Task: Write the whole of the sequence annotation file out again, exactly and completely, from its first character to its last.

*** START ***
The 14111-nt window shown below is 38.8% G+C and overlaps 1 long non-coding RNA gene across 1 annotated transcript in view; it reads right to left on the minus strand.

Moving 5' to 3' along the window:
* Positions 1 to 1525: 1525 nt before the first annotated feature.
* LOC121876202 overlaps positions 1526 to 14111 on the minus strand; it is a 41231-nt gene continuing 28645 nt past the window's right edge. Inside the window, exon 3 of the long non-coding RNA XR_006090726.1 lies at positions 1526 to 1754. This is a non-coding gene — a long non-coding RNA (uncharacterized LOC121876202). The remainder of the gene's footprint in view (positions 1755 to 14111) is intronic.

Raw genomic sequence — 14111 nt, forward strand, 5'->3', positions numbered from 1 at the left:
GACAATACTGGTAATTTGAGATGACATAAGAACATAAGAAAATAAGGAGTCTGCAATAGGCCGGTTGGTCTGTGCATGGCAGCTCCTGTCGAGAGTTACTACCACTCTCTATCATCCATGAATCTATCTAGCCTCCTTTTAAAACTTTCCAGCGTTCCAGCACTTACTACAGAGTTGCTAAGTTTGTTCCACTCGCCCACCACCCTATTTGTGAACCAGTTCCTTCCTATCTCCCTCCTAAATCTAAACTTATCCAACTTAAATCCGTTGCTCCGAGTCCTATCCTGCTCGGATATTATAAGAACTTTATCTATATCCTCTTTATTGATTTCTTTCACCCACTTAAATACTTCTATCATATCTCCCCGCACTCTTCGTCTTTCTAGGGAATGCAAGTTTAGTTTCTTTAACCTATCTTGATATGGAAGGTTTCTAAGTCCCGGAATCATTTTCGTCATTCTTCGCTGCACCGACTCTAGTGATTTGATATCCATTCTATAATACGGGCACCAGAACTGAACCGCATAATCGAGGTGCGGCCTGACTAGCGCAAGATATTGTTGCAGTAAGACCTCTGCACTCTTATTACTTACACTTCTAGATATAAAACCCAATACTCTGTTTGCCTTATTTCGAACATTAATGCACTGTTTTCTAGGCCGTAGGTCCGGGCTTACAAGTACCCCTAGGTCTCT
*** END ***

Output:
The 14111-nt window shown below is 38.8% G+C and overlaps 1 long non-coding RNA gene across 1 annotated transcript in view; it reads right to left on the minus strand.

Moving 5' to 3' along the window:
* Positions 1 to 1525: 1525 nt before the first annotated feature.
* LOC121876202 overlaps positions 1526 to 14111 on the minus strand; it is a 41231-nt gene continuing 28645 nt past the window's right edge. Inside the window, exon 3 of the long non-coding RNA XR_006090726.1 lies at positions 1526 to 1754. This is a non-coding gene — a long non-coding RNA (uncharacterized LOC121876202). The remainder of the gene's footprint in view (positions 1755 to 14111) is intronic.

Raw genomic sequence — 14111 nt, forward strand, 5'->3', positions numbered from 1 at the left:
GACAATACTGGTAATTTGAGATGACATAAGAACATAAGAAAATAAGGAGTCTGCAATAGGCCGGTTGGTCTGTGCATGGCAGCTCCTGTCGAGAGTTACTACCACTCTCTATCATCCATGAATCTATCTAGCCTCCTTTTAAAACTTTCCAGCGTTCCAGCACTTACTACAGAGTTGCTAAGTTTGTTCCACTCGCCCACCACCCTATTTGTGAACCAGTTCCTTCCTATCTCCCTCCTAAATCTAAACTTATCCAACTTAAATCCGTTGCTCCGAGTCCTATCCTGCTCGGATATTATAAGAACTTTATCTATATCCTCTTTATTGATTTCTTTCACCCACTTAAATACTTCTATCATATCTCCCCGCACTCTTCGTCTTTCTAGGGAATGCAAGTTTAGTTTCTTTAACCTATCTTGATATGGAAGGTTTCTAAGTCCCGGAATCATTTTCGTCATTCTTCGCTGCACCGACTCTAGTGATTTGATATCCATTCTATAATACGGGCACCAGAACTGAACCGCATAATCGAGGTGCGGCCTGACTAGCGCAAGATATTGTTGCAGTAAGACCTCTGCACTCTTATTACTTACACTTCTAGATATAAAACCCAATACTCTGTTTGCCTTATTTCGAACATTAATGCACTGTTTTCTAGGCCGTAGGTCCGGGCTTACAAGTACCCCTAGGTCTCT